Whilst the Sharks can look forward to an historic maiden Afcon in South Africa, Cameroon begin to lick their wounds, but the backlash across the country will be hard to ignore. Despite Samuel Eto’o’s return, once more leading the line as captain, Cameroon failed to convince, and a squad studded with star names may well be overdue an overhaul or a change in direction. Big names have flattered to deceive for years, whilst too often the murky relationship that can exist between football and politics smears the once-proud image of the nation’s side. With players such as Stephane Mbia, Nicky N’Koulou, and Alex Song, as well as the aforementioned Eto’o, Cameroon have the tools to compete with the continent’s finest – right now, however, the Indomitable Lions appear far from being the kings of the jungle.
  1. Zambia’s Resiliency
        One of the weekend’s tensest ties was played out in Kampala, as Zambia took a one-nil lead from the first leg to Uganda. The Cranes scored within the first half hour through Geoff Massa, and with neither team able to capitalise on future chances, the game went to penalties. With each side missing a spot-kick a piece in the opening exchanges, the shoot-out went to sudden death. Goal after goal flew in, before Mazembe midfielder Pat Ochan missed for the hosts, sending Chipolopolothrough to the tournament proper.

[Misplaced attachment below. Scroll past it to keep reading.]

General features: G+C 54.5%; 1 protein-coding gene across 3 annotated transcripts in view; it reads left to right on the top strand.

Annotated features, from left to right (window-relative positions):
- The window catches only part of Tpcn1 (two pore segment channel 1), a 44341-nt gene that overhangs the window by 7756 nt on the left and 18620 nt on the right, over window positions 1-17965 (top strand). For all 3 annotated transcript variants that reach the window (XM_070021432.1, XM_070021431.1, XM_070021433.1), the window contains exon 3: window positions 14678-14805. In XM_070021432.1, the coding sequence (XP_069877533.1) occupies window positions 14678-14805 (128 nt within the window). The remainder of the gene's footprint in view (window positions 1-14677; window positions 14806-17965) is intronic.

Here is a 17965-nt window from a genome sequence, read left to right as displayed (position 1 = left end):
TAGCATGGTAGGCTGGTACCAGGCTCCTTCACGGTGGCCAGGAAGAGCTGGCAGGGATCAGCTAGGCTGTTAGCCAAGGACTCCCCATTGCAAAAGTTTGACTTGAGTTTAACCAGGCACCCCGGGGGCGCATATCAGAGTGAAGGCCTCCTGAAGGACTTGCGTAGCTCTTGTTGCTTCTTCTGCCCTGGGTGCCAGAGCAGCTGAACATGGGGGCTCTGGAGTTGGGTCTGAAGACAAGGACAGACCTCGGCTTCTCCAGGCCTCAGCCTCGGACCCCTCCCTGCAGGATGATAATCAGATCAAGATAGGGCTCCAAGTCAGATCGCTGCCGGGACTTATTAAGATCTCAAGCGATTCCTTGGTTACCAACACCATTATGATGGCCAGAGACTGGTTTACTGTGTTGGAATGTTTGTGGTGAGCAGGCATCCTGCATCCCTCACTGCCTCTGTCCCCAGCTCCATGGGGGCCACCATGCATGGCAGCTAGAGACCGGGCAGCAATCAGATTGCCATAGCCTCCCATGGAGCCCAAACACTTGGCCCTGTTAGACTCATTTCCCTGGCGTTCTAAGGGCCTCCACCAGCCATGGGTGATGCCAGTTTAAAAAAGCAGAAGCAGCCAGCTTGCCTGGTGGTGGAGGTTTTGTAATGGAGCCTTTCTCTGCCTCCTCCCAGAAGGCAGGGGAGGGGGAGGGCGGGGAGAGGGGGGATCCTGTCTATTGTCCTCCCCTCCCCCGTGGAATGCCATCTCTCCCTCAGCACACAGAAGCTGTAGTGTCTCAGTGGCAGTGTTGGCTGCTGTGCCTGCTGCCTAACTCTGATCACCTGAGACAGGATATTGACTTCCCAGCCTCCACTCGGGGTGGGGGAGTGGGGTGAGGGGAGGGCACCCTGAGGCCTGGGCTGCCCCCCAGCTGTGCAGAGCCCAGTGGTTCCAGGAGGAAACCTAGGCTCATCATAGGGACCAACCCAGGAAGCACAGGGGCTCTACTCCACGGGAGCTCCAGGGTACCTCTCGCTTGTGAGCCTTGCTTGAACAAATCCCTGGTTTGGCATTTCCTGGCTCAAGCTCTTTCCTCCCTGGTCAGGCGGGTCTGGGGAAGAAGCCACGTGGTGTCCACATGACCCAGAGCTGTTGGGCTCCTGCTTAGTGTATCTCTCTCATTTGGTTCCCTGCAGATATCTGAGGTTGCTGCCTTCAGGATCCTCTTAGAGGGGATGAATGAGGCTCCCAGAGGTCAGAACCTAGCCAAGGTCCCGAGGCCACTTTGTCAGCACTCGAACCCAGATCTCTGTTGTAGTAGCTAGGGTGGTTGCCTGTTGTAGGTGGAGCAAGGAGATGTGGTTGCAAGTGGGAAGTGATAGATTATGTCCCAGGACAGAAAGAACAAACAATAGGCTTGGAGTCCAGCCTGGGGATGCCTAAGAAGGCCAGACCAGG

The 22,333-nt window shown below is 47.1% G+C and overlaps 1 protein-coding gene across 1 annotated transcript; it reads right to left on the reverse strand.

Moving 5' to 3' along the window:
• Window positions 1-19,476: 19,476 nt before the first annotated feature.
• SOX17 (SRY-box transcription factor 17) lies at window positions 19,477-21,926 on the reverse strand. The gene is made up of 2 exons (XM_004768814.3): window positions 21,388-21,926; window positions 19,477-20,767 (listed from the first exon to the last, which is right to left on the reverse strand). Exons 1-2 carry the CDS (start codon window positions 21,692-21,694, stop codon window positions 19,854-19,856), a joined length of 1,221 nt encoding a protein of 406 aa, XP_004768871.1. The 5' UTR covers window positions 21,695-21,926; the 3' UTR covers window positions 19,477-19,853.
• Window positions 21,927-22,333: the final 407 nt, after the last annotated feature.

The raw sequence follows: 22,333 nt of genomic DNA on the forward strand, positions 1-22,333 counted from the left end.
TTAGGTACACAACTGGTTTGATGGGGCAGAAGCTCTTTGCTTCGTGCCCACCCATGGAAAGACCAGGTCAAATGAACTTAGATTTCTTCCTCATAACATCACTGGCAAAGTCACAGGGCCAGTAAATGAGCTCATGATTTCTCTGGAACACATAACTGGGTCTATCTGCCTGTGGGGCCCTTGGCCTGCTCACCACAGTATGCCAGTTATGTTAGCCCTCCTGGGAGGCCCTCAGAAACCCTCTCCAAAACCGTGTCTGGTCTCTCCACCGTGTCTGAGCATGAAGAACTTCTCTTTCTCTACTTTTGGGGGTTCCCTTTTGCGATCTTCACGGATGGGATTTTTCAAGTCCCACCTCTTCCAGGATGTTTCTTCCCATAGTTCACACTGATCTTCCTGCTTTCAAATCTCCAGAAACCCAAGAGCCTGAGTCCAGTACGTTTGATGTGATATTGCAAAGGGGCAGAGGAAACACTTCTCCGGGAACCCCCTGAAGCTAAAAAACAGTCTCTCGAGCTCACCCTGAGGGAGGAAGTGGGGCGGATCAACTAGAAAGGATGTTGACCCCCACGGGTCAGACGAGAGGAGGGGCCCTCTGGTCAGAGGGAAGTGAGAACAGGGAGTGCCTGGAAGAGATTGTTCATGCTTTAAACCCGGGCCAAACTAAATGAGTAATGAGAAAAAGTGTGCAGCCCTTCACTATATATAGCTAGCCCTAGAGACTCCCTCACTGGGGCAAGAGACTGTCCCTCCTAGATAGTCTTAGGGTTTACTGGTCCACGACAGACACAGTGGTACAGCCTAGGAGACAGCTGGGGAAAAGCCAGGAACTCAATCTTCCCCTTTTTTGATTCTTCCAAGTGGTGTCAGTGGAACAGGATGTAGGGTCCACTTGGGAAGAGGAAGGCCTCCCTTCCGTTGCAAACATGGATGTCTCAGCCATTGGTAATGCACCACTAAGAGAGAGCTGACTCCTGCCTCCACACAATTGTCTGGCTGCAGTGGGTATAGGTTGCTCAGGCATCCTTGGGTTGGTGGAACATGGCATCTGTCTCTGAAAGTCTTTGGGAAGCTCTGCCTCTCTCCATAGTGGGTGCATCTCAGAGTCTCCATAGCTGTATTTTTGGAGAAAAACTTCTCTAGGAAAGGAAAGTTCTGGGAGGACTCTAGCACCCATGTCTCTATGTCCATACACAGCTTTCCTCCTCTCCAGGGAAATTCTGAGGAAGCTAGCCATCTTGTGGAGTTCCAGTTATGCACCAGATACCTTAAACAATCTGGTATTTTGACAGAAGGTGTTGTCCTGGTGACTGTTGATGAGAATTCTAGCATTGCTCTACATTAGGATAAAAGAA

This wasn’t the first nail-biting shoot-out Zambia have endured this calendar year. Who could ever forget the dramatic contest between they and the Cote d’Ivoire in Libreville in February, the central Africans triumphing 8-7 to win their first Cup of Nations. I, for one, was happy to see the holders qualify for next year’s competition, and Zambia’s display in Kampala has demonstrated that this team, the spine of which (Kabala, Chansa, Sinkala, Katongo, Sunzu) remains, has a resiliency, and a mental fortitude, that can endure beyond the tragedy-tainted fields of Gabon.
  1. The Jury still out on Africa’s Emerging Nations